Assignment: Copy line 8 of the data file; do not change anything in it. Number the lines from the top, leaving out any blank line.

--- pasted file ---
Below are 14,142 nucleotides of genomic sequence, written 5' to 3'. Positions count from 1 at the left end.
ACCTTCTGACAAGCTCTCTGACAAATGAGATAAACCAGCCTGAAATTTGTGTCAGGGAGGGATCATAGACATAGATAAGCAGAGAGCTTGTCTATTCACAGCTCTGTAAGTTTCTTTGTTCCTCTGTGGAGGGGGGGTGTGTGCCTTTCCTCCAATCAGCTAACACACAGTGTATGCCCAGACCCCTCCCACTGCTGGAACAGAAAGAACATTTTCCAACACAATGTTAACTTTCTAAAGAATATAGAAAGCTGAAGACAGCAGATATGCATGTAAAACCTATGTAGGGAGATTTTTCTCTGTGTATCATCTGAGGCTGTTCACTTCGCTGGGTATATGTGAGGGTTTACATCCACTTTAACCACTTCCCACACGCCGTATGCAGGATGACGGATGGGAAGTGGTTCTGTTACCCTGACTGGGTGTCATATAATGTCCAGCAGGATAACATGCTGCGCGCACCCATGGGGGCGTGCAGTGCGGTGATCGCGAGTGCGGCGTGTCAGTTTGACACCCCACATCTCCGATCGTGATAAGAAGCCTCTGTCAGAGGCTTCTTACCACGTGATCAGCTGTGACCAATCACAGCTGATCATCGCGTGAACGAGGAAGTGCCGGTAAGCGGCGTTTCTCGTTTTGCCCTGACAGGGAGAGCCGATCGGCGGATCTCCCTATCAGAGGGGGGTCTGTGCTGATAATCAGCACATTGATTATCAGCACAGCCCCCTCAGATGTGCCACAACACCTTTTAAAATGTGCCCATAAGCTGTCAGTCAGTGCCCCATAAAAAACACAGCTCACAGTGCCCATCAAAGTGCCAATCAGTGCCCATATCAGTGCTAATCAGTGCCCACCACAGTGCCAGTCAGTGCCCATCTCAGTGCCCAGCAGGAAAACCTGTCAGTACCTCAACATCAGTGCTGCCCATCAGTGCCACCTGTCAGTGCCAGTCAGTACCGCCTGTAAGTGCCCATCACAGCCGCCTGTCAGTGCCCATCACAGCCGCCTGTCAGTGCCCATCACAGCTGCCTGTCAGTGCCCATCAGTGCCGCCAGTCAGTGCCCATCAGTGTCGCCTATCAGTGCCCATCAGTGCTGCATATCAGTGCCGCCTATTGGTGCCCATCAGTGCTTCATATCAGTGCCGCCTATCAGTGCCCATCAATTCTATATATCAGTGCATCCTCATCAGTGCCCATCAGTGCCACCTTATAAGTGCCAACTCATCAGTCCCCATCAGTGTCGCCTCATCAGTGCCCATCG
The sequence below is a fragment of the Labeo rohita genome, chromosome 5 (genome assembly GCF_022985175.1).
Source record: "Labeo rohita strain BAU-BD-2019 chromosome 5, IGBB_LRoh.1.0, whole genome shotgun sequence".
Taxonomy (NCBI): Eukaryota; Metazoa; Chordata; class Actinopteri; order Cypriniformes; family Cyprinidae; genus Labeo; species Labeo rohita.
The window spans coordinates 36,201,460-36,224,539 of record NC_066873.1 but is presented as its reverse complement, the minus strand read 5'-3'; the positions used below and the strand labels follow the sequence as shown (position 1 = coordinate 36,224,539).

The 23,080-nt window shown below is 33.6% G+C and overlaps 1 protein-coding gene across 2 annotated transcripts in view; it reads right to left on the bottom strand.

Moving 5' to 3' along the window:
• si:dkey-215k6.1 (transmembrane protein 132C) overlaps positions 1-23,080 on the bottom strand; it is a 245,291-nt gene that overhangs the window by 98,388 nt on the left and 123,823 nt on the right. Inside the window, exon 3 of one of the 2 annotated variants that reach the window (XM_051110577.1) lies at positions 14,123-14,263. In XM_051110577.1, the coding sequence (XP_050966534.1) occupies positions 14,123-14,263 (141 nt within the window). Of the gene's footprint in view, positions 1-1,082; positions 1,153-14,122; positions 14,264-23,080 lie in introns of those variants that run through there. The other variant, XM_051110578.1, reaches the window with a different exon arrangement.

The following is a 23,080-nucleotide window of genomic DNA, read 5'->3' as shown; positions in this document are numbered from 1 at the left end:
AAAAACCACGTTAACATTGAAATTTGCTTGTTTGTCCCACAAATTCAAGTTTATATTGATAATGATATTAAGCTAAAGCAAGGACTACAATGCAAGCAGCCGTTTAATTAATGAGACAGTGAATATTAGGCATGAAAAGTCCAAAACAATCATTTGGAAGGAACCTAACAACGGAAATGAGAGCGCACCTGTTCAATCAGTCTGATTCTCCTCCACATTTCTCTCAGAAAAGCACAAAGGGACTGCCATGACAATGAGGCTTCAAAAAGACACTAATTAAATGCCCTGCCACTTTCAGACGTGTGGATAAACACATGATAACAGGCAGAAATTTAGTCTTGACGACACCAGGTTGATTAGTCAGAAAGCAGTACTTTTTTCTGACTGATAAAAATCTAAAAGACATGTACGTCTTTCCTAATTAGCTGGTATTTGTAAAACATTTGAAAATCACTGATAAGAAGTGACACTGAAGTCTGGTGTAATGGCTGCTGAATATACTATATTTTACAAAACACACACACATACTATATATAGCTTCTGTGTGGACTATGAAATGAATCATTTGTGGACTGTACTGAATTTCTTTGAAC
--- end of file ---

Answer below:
Moving 5' to 3' along the window: